Brittany Melby-Heimes

Brittany Melby-Heimes, who was named executive director of the Briggs & Barrett Project in Norfolk earlier this year, stands outside the organization’s new headquarters, which opened in March at 1108 Riverside Blvd., Suite A.

Brittany Melby is awestruck when she looks around the new home for the Briggs & Barrett Project.

The Norfolk nurse said she’s amazed at how much the mission had grown in five short years and by the fact that, up until March, it was carried out solely through volunteers and out of people’s homes.

“I don’t understand how they were doing it, but they were. And they’ve been very successful. It’s been amazing. It’s something for them to really be proud of,” said Melby, the longtime volunteer who was named executive director of the organization earlier this year.

The Briggs & Barrett Project started in 2018 as an effort to raise awareness of Sudden Infant Death Syndrome (SIDS). It is named after Briggs West and Barrett Uecker, sons of founders Melissa West and Allison Uecker who died of SIDS within mere weeks of one another.

Initially, the two women formed the organization to educate and provide resources for new parents so they wouldn’t have to endure the kind of loss their families did.

Working in partnership with Faith Regional Health Services, the women provided parents of newborns with sleep sacks and a copy of a book created to help educate parents about SIDS prevention.

Their work eventually expanded into a partnership with the maker of Owlet Dream Socks, a device that monitors a baby’s heart rate and oxygen levels and provides an alert if the baby needs assistance.

Today, Briggs & Barrett partners with 12 health care facilities, hospitals and clinics to help educate families on safe sleep and fulfills up to 75 requests monthly for Owlets, which retail between $299 and $399 depending on the device’s features.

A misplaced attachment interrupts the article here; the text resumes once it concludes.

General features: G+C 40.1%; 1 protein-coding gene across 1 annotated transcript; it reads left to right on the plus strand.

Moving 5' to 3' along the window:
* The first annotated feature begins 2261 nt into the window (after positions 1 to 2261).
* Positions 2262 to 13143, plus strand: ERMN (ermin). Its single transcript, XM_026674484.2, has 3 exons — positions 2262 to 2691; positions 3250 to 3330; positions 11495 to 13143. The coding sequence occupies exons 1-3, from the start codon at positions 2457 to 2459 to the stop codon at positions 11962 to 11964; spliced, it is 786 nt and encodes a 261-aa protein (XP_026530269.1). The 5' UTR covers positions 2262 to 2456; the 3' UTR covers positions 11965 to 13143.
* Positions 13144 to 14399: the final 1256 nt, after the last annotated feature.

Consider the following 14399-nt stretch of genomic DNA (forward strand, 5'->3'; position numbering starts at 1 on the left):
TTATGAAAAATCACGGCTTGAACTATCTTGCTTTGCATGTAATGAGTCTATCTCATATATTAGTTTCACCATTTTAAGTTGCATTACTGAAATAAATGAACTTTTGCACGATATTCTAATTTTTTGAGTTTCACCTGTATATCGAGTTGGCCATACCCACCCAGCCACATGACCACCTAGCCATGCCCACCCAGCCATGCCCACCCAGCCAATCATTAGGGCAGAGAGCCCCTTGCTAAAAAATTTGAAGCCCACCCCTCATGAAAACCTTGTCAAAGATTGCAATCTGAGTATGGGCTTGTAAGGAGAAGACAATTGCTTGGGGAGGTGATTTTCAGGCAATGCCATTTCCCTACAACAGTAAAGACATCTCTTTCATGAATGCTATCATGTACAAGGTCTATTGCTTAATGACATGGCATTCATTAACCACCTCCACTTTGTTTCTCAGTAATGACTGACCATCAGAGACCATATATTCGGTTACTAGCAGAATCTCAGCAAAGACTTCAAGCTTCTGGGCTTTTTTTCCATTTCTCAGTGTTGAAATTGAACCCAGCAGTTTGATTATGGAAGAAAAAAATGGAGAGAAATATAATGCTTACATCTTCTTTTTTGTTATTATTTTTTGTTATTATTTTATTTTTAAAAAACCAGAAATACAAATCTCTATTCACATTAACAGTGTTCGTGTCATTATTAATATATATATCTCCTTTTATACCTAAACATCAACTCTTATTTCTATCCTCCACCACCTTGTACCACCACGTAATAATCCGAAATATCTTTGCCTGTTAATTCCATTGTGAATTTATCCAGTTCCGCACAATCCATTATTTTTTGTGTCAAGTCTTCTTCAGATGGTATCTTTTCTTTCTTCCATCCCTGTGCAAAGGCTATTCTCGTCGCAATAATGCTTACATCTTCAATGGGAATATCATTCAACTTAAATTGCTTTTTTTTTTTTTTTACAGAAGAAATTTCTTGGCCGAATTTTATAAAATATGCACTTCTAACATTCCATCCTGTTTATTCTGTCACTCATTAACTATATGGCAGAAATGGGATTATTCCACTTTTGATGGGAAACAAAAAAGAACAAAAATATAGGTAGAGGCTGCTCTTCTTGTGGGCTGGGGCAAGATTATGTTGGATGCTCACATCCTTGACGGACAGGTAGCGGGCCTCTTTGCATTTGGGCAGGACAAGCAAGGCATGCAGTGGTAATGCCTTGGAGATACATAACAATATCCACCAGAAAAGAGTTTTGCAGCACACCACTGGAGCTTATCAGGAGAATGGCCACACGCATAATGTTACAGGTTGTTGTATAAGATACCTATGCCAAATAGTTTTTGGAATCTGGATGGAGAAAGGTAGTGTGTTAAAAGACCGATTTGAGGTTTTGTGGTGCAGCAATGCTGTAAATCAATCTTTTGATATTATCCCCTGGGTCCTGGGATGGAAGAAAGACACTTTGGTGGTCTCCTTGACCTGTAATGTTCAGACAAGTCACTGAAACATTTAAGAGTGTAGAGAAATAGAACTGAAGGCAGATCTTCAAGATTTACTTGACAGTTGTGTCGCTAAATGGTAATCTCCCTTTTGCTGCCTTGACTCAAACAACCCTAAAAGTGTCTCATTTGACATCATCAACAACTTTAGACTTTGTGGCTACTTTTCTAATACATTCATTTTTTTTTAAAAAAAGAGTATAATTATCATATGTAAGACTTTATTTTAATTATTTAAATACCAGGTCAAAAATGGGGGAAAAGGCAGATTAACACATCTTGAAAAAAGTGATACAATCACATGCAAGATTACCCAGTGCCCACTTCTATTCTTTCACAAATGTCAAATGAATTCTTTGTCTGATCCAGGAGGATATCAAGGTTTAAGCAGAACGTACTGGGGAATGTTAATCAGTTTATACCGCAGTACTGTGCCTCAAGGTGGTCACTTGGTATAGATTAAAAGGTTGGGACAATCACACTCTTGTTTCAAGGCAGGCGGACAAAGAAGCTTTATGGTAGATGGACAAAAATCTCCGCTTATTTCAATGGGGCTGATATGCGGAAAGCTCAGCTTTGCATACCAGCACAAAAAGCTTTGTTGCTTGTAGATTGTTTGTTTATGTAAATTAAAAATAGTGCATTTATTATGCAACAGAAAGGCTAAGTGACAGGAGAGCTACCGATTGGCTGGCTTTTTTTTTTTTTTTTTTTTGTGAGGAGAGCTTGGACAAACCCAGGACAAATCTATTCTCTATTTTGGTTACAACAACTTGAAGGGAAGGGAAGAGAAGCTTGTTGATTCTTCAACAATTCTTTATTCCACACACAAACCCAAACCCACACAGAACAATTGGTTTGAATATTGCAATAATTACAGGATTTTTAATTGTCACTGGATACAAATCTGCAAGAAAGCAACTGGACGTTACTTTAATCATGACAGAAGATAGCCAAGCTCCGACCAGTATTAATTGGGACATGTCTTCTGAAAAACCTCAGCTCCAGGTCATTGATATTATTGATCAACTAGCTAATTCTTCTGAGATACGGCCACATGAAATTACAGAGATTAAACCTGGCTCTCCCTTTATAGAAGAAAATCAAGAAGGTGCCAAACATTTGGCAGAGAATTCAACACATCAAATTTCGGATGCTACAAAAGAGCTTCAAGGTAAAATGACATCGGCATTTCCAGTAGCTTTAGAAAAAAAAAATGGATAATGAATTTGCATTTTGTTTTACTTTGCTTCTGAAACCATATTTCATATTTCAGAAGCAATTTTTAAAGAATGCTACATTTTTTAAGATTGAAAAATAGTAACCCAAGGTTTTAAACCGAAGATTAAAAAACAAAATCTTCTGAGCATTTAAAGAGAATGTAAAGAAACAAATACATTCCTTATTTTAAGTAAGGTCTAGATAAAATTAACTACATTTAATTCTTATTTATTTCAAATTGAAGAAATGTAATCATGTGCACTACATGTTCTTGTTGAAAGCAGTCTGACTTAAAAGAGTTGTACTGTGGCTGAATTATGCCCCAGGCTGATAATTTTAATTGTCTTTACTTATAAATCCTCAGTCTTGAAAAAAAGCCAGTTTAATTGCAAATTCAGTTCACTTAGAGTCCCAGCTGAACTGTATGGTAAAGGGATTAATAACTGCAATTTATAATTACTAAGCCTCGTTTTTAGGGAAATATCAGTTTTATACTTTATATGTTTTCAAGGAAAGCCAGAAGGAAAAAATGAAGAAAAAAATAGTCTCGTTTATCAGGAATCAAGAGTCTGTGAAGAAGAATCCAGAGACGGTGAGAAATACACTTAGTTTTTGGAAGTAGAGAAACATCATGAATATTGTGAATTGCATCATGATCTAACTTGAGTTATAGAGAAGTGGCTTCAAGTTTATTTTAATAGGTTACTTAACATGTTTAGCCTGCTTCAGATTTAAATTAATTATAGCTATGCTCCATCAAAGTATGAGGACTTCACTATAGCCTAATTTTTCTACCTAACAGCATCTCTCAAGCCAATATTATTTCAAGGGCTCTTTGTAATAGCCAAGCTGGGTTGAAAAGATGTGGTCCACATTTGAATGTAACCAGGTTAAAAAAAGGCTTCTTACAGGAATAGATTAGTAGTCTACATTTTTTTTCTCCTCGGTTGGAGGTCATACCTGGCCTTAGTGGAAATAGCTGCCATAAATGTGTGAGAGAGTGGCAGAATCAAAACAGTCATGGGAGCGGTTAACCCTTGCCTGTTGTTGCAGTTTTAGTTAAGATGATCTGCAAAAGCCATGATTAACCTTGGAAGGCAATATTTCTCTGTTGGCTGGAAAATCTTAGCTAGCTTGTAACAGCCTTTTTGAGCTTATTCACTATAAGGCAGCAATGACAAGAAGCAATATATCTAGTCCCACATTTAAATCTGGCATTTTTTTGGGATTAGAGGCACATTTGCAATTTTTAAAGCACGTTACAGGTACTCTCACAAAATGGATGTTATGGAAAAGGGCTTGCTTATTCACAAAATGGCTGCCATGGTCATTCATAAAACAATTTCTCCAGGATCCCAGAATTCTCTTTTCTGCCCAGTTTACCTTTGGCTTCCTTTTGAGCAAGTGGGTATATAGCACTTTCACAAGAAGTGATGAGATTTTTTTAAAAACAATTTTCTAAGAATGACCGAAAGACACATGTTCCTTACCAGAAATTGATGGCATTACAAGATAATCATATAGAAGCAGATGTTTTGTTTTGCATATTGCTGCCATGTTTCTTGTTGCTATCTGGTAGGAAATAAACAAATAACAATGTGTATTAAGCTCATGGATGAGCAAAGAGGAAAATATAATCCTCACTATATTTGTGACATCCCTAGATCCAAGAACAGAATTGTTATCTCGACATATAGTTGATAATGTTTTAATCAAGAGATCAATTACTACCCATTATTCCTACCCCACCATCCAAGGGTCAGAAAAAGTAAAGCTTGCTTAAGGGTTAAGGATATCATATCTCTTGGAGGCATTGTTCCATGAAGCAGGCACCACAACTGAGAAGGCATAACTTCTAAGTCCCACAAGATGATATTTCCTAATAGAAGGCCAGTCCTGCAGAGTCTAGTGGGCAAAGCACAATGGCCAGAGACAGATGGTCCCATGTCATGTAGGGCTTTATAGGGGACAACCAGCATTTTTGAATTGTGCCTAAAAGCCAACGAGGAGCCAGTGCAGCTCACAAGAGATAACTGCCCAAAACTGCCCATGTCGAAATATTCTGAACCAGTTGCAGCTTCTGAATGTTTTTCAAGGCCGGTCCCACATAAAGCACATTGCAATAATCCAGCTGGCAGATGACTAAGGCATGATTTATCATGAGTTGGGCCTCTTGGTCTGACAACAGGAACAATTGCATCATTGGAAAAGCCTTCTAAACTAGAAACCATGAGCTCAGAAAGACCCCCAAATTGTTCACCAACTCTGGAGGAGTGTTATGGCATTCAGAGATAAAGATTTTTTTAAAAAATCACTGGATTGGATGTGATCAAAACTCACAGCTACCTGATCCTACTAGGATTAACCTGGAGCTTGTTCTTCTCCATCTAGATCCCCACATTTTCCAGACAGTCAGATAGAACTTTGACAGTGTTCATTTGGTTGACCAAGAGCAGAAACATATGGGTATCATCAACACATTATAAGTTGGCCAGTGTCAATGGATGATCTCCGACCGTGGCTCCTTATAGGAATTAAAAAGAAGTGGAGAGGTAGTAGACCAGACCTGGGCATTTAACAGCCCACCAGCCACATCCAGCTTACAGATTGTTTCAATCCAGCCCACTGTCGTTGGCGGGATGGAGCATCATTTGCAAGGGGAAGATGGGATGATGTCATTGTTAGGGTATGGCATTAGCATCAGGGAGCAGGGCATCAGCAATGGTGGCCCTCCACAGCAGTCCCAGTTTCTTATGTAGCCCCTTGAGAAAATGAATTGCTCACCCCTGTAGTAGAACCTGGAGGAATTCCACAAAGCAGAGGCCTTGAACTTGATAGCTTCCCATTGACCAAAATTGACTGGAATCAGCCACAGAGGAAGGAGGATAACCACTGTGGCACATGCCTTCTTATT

“In five years, we’ve donated 2,100 Owlets,” Melby said. “It really is so cool. We have heard personal testimonies about the Owlet saving babies’ lives or catching something or making parents aware of something they need to get checked out.”

The organization also has grown to include projects like the Nursery of Hope, where families are invited to plan a legacy tree in remembrance of infants or children who have died; BB Crashers, a program where a deserving family that is expecting a baby is selected to have a shower registry fulfilled; the Meyer’s Retreat, which is held to support mothers who have lost a baby to SIDS; and BB Kids, which formed to provide tools, projects and monthly community service events to help children develop leadership and life skills.

“It’s very symbolic,” Melby said of BB Kids. “As Briggs & Barrett becomes a five-year project, the boys would’ve been 5 years old. At that age, a 5-year-old would want to get involved. They created a program where the kids in the community are giving back and helping others.”

BB Kids works to support other organizations and nonprofits in the community to help children ages 0 to 18 years old build self-esteem and a sense of teamwork, Melby said. There are 350 children registered in the program.

All of that growth led to a need for Briggs & Barrett to establish its own headquarters, which is now located at 1108 Riverside Blvd., Suite A, in Norfolk. It serves as a “home base” for people to do pick up shirt orders or drop off Owlet donations. It also provides a place for the board to regularly meet and a place for meaningful connections between the Briggs & Barrett Project and the community it serves.

“They can see everything we’re doing in one space,” Melby said. “Before, we were picking it up off of a porch in a tote.”

The new location also will help make growth of the organization easier. Briggs & Barrett kicked off its Big Give event on May 1 with an online auction, which will run through Monday, May 22. It will wrap up the event on Tuesday, May 23, from 7 a.m. to 7 p.m. at Midtown Event Center. More than 300 items will be available for purchase on its silent auction.

The organization’s goal this year is $99,000, which is substantially larger than last year’s goal of $65,000 but only $1,000 less than what Briggs & Barrett raised during last year’s Big Give, Melby said.

The funds raised will help Briggs & Barrett make an even bigger impact on lives moving forward, she added.

“We have 150 Owlet applications (monthly), and we only fill 75, which is still a lot,” Melby said. “Our goal is to fill all of those applications. We don’t want to have to deny somebody. And to fund all of these other programs, too — it’s a big goal.”

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